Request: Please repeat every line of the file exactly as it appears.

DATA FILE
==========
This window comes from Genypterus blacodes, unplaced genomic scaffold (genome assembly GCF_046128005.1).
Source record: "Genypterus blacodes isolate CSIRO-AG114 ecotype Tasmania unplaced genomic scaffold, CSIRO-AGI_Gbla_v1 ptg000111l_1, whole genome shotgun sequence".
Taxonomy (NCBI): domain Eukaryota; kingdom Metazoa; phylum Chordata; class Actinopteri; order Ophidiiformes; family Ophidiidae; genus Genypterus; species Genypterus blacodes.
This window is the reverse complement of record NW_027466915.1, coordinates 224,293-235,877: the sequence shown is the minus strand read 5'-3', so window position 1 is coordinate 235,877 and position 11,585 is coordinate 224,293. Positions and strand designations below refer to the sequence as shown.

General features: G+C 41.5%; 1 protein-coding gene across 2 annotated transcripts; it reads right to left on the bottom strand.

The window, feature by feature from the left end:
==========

This window comes from Genypterus blacodes, unplaced genomic scaffold (genome assembly GCF_046128005.1).
Source record: "Genypterus blacodes isolate CSIRO-AG114 ecotype Tasmania unplaced genomic scaffold, CSIRO-AGI_Gbla_v1 ptg000111l_1, whole genome shotgun sequence".
Taxonomy (NCBI): domain Eukaryota; kingdom Metazoa; phylum Chordata; class Actinopteri; order Ophidiiformes; family Ophidiidae; genus Genypterus; species Genypterus blacodes.
This window is the reverse complement of record NW_027466915.1, coordinates 224,293-235,877: the sequence shown is the minus strand read 5'-3', so window position 1 is coordinate 235,877 and position 11,585 is coordinate 224,293. Positions and strand designations below refer to the sequence as shown.

General features: G+C 41.5%; 1 protein-coding gene across 2 annotated transcripts; it reads right to left on the bottom strand.

The window, feature by feature from the left end: